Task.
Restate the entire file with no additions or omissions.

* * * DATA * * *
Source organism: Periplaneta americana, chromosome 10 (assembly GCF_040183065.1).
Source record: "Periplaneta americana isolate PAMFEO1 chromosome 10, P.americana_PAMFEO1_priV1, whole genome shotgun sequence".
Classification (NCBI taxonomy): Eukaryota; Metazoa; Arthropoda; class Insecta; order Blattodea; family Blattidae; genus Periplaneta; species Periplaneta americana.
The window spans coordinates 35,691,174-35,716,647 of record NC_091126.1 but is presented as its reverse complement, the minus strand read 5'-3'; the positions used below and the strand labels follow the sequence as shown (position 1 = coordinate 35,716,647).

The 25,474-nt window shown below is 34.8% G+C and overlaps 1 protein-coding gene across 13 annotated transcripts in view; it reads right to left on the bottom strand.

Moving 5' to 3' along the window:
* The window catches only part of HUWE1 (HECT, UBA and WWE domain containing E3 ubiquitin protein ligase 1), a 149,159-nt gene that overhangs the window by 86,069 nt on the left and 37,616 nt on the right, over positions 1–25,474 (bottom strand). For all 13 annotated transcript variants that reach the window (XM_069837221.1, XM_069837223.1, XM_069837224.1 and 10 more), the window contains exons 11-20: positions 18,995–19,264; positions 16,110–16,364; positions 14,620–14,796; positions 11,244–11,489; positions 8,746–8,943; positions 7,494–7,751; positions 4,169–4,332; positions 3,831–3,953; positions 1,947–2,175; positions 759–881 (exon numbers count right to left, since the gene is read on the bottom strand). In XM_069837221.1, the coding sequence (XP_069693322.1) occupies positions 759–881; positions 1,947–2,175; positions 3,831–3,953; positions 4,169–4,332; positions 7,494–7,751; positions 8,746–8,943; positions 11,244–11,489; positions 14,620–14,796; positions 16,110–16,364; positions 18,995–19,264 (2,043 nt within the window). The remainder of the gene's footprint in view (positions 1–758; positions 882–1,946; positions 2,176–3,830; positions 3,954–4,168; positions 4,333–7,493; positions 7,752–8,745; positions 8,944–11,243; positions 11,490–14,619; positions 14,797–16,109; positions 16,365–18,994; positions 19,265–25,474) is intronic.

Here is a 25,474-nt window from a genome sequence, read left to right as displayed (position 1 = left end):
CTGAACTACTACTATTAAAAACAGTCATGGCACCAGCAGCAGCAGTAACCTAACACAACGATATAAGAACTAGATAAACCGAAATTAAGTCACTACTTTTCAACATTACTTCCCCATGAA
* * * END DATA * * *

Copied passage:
Source organism: Periplaneta americana, chromosome 10 (assembly GCF_040183065.1).
Source record: "Periplaneta americana isolate PAMFEO1 chromosome 10, P.americana_PAMFEO1_priV1, whole genome shotgun sequence".
Classification (NCBI taxonomy): Eukaryota; Metazoa; Arthropoda; class Insecta; order Blattodea; family Blattidae; genus Periplaneta; species Periplaneta americana.
The window spans coordinates 35,691,174-35,716,647 of record NC_091126.1 but is presented as its reverse complement, the minus strand read 5'-3'; the positions used below and the strand labels follow the sequence as shown (position 1 = coordinate 35,716,647).

The 25,474-nt window shown below is 34.8% G+C and overlaps 1 protein-coding gene across 13 annotated transcripts in view; it reads right to left on the bottom strand.

Moving 5' to 3' along the window:
* The window catches only part of HUWE1 (HECT, UBA and WWE domain containing E3 ubiquitin protein ligase 1), a 149,159-nt gene that overhangs the window by 86,069 nt on the left and 37,616 nt on the right, over positions 1–25,474 (bottom strand). For all 13 annotated transcript variants that reach the window (XM_069837221.1, XM_069837223.1, XM_069837224.1 and 10 more), the window contains exons 11-20: positions 18,995–19,264; positions 16,110–16,364; positions 14,620–14,796; positions 11,244–11,489; positions 8,746–8,943; positions 7,494–7,751; positions 4,169–4,332; positions 3,831–3,953; positions 1,947–2,175; positions 759–881 (exon numbers count right to left, since the gene is read on the bottom strand). In XM_069837221.1, the coding sequence (XP_069693322.1) occupies positions 759–881; positions 1,947–2,175; positions 3,831–3,953; positions 4,169–4,332; positions 7,494–7,751; positions 8,746–8,943; positions 11,244–11,489; positions 14,620–14,796; positions 16,110–16,364; positions 18,995–19,264 (2,043 nt within the window). The remainder of the gene's footprint in view (positions 1–758; positions 882–1,946; positions 2,176–3,830; positions 3,954–4,168; positions 4,333–7,493; positions 7,752–8,745; positions 8,944–11,243; positions 11,490–14,619; positions 14,797–16,109; positions 16,365–18,994; positions 19,265–25,474) is intronic.

Here is a 25,474-nt window from a genome sequence, read left to right as displayed (position 1 = left end):
CTGAACTACTACTATTAAAAACAGTCATGGCACCAGCAGCAGCAGTAACCTAACACAACGATATAAGAACTAGATAAACCGAAATTAAGTCACTACTTTTCAACATTACTTCCCCATGAA